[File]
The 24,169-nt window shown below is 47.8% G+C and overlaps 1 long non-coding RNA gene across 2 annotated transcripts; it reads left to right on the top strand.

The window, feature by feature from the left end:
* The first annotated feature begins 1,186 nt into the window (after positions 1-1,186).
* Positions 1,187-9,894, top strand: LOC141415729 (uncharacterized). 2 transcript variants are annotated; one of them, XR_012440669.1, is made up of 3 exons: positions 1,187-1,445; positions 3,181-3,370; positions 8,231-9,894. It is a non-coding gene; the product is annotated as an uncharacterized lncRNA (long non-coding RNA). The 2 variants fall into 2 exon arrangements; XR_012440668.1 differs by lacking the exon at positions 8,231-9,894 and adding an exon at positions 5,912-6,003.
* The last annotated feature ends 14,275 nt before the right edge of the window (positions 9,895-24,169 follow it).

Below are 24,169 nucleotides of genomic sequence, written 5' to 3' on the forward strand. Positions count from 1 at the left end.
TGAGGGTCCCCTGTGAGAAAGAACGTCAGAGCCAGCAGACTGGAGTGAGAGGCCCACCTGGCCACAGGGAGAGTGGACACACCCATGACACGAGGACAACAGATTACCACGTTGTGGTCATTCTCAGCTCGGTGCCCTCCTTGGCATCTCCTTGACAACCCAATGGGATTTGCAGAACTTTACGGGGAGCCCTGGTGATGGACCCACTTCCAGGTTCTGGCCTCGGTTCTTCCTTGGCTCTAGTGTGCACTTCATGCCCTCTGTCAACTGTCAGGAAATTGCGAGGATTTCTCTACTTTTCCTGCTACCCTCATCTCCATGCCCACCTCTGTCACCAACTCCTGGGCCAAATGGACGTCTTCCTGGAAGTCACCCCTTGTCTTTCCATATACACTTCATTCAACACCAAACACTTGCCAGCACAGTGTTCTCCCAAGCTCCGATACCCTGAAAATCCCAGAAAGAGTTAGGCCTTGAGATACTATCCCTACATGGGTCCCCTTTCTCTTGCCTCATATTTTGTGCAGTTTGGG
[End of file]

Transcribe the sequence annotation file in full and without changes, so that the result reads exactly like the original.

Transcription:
The 24,169-nt window shown below is 47.8% G+C and overlaps 1 long non-coding RNA gene across 2 annotated transcripts; it reads left to right on the top strand.

The window, feature by feature from the left end:
* The first annotated feature begins 1,186 nt into the window (after positions 1-1,186).
* Positions 1,187-9,894, top strand: LOC141415729 (uncharacterized). 2 transcript variants are annotated; one of them, XR_012440669.1, is made up of 3 exons: positions 1,187-1,445; positions 3,181-3,370; positions 8,231-9,894. It is a non-coding gene; the product is annotated as an uncharacterized lncRNA (long non-coding RNA). The 2 variants fall into 2 exon arrangements; XR_012440668.1 differs by lacking the exon at positions 8,231-9,894 and adding an exon at positions 5,912-6,003.
* The last annotated feature ends 14,275 nt before the right edge of the window (positions 9,895-24,169 follow it).

Below are 24,169 nucleotides of genomic sequence, written 5' to 3' on the forward strand. Positions count from 1 at the left end.
TGAGGGTCCCCTGTGAGAAAGAACGTCAGAGCCAGCAGACTGGAGTGAGAGGCCCACCTGGCCACAGGGAGAGTGGACACACCCATGACACGAGGACAACAGATTACCACGTTGTGGTCATTCTCAGCTCGGTGCCCTCCTTGGCATCTCCTTGACAACCCAATGGGATTTGCAGAACTTTACGGGGAGCCCTGGTGATGGACCCACTTCCAGGTTCTGGCCTCGGTTCTTCCTTGGCTCTAGTGTGCACTTCATGCCCTCTGTCAACTGTCAGGAAATTGCGAGGATTTCTCTACTTTTCCTGCTACCCTCATCTCCATGCCCACCTCTGTCACCAACTCCTGGGCCAAATGGACGTCTTCCTGGAAGTCACCCCTTGTCTTTCCATATACACTTCATTCAACACCAAACACTTGCCAGCACAGTGTTCTCCCAAGCTCCGATACCCTGAAAATCCCAGAAAGAGTTAGGCCTTGAGATACTATCCCTACATGGGTCCCCTTTCTCTTGCCTCATATTTTGTGCAGTTTGGG